Enhancing graphics

Due by 11:59 PM on Monday, December 4, 2023

For this exercise, you’ll export a PDF and/or an SVG from R, open it in a vector edting program, add annotations and make minor edits, and then export a final polished version.

I have given you 100% of the R code you need to use. All you have to do is run it. I’ve also given you all the text and pieces of the final plot—see those below.

This example page will be incredibly useful for you:

You’ll be doing all your R work in R Markdown. You can download a zipped file of a pre-made project here:

You don’t need to make your plots super fancy (except for these annotations), but you should play around with the plots and try to go beyond the basics—experiment with changing colors or modifying themes and theme elements.

And as always, if you’re struggling, please talk to me and use Slack and talk to your classmates! Don’t suffer in silence!


  1. If you’re using R on your own computer, download this file, unzip it, and double click on the file named exercise-14.Rproj: 14-exercise.zip

    You’ll need to make sure you have these packages installed on your computer: tidyverse, svglite. If you try to load one of those packages with library(tidyverse) or library(svglite), etc., and R gives an error that the package is missing, use the “Packages” panel in RStudio to install it.

    (Alternatively, you can open the project named “Exercise 14” on Posit.cloud and complete the assignment in your browser without needing to install anything. This link should take you to the project—if it doesn’t, log in and look for the project named “Exercise 14”.)

  2. Rename the R Markdown file named your-name_exercise-14.Rmd to something that matches your name and open it in RStudio.

  3. Complete the tasks given in the R Markdown file.

    Fill out code in the empty chunks provided (you can definitely copy, paste, and adapt from other code in the document or the example page—don’t try to write everything from scratch!).

    You’ll need to insert your own code chunks. Rather than typing them by hand (that’s tedious!), use the “Insert” button at the top of the editing window, or press + + I on macOS, or ctrl + alt + I on Windows.

    Remember that you can run an entire chunk by clicking on the green play arrow in the top right corner of the chunk. You can also run lines of code line-by-line if you place your cursor on some R code and press + enter (for macOS users) or ctrl + enter (for Windows users).

    Make sure you run each chunk sequentially. If you run a chunk in the middle of the document without running previous ones, it might not work, since previous chunks might do things that later chunks depend on.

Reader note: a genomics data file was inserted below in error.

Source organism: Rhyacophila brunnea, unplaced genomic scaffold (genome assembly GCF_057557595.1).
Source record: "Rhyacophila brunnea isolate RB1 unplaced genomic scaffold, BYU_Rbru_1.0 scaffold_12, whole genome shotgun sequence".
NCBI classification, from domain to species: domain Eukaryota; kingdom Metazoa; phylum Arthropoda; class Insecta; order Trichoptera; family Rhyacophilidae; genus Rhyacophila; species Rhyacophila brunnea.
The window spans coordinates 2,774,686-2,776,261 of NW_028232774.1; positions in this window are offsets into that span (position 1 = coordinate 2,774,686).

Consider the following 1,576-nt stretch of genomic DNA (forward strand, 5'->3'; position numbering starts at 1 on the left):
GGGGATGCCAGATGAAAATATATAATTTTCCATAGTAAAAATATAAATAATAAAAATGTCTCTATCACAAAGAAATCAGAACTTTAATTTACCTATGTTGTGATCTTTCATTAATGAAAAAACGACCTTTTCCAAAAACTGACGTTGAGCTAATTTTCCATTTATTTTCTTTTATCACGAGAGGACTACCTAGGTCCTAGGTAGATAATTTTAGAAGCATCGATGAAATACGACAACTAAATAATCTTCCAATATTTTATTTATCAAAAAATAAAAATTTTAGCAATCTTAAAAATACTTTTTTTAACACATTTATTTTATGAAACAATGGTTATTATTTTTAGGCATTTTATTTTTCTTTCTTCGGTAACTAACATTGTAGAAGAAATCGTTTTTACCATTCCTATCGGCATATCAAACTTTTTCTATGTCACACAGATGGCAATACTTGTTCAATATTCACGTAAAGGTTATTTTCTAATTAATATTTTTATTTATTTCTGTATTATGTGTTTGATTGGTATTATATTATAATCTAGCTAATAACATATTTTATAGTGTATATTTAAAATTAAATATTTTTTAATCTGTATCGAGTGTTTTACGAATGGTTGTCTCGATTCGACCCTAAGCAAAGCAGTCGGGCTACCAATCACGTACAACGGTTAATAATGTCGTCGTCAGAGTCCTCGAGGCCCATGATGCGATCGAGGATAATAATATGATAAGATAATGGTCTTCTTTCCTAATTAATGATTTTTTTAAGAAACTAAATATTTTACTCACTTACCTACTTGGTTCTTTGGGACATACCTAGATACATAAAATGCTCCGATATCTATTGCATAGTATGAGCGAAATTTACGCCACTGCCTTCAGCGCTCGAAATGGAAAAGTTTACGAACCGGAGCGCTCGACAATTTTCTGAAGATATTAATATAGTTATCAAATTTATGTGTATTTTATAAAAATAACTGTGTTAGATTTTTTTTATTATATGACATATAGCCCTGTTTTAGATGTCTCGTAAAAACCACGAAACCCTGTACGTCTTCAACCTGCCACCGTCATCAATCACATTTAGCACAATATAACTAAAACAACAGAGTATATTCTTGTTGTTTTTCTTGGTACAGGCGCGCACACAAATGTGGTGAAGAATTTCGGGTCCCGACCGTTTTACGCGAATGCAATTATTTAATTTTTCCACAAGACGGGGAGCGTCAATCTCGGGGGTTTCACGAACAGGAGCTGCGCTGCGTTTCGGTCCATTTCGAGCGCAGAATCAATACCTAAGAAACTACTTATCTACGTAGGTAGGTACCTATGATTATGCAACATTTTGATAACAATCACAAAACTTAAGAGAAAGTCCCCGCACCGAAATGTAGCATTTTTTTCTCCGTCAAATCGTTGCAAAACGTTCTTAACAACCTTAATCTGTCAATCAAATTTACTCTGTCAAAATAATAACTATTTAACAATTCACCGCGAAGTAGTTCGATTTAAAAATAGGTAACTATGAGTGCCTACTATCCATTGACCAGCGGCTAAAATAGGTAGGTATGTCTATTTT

4. When you’re all done, click on the “Knit” button at the top of the editing window and create a Word or PDF version (if you’ve installed tinytex) of your document. Upload that file to iCollege. Do not upload a knitted HTML file (they don’t work on iCollege).

Task 2 details: Hot dog eating contest winners

Recreate this plot (or something like it):

Create and save a basic bar chart of hot dog eating contest winners using the code provided. Open the resulting file in a vector editing program.

Be sure that you save your file with a different name. You don’t want to accidentally overwrite all your enhancements and updates when you knit this document. That would be so sad.

You don’t have data prior to 1980, so don’t worry about recreating that half of the graph. You don’t have to put all the text boxes in exactly the same locations—you can even do a completely different design and add different annotations if you want.

The point of this assignment is to help you get familiar with vector editing software, so don’t stress out about R issues or graphic design issues (though try to follow CRAP where possible).

Plot text

To save you some typing, here’s all the text from the original plot. Copy and paste it into your enhanced version (or change the text if you want—again, do whatever you want):

  • Winners from Nathan’s Hot Dog Eating Contest
  • It’s that time of year again. Since 1916, the annual eating competition has grown substantially attracting competitors from around the world
  • Frank Dellarosa eats 21 and a half HDBs over 12 minutes, breaking the previous record of 19 and a half
  • Through 2001-2005, Takeru Kobayashi wins by no less than 12 HDBs. In 2006 he only wins by 1.75. After winning 6 years in a row and setting the world record 4 times, Kobayashi places second in 2007.
  • For the first time since 1999, an American reclaims the title when Joey Chestnut consumes 66 HDBs, a new world record. Chestnut repeats in 2008.
  • Source: Wikipedia and Nathan’s Famous